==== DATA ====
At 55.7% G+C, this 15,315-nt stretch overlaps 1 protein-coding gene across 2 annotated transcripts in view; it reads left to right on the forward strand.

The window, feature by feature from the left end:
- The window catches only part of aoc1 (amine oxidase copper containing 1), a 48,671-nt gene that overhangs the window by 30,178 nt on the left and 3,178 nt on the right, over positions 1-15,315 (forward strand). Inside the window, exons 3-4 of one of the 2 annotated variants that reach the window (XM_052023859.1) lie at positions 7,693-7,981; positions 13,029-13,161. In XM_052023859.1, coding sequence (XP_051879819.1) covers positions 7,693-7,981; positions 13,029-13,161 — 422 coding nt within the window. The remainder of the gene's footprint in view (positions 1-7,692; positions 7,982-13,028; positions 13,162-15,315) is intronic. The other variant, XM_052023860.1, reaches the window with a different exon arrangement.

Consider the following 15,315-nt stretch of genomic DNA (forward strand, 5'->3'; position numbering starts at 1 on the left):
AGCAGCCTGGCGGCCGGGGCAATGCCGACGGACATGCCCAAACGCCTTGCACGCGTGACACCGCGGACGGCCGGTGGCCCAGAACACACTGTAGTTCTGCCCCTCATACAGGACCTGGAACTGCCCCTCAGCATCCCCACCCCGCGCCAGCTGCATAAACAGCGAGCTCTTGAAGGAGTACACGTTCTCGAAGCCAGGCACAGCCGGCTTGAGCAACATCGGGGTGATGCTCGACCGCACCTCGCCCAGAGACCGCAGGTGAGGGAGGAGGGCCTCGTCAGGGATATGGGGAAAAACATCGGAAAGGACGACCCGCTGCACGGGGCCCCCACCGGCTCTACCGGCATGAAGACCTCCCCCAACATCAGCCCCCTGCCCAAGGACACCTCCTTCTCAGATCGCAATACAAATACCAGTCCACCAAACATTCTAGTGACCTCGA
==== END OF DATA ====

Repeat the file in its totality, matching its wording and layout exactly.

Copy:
At 55.7% G+C, this 15,315-nt stretch overlaps 1 protein-coding gene across 2 annotated transcripts in view; it reads left to right on the forward strand.

The window, feature by feature from the left end:
- The window catches only part of aoc1 (amine oxidase copper containing 1), a 48,671-nt gene that overhangs the window by 30,178 nt on the left and 3,178 nt on the right, over positions 1-15,315 (forward strand). Inside the window, exons 3-4 of one of the 2 annotated variants that reach the window (XM_052023859.1) lie at positions 7,693-7,981; positions 13,029-13,161. In XM_052023859.1, coding sequence (XP_051879819.1) covers positions 7,693-7,981; positions 13,029-13,161 — 422 coding nt within the window. The remainder of the gene's footprint in view (positions 1-7,692; positions 7,982-13,028; positions 13,162-15,315) is intronic. The other variant, XM_052023860.1, reaches the window with a different exon arrangement.

Consider the following 15,315-nt stretch of genomic DNA (forward strand, 5'->3'; position numbering starts at 1 on the left):
AGCAGCCTGGCGGCCGGGGCAATGCCGACGGACATGCCCAAACGCCTTGCACGCGTGACACCGCGGACGGCCGGTGGCCCAGAACACACTGTAGTTCTGCCCCTCATACAGGACCTGGAACTGCCCCTCAGCATCCCCACCCCGCGCCAGCTGCATAAACAGCGAGCTCTTGAAGGAGTACACGTTCTCGAAGCCAGGCACAGCCGGCTTGAGCAACATCGGGGTGATGCTCGACCGCACCTCGCCCAGAGACCGCAGGTGAGGGAGGAGGGCCTCGTCAGGGATATGGGGAAAAACATCGGAAAGGACGACCCGCTGCACGGGGCCCCCACCGGCTCTACCGGCATGAAGACCTCCCCCAACATCAGCCCCCTGCCCAAGGACACCTCCTTCTCAGATCGCAATACAAATACCAGTCCACCAAACATTCTAGTGACCTCGA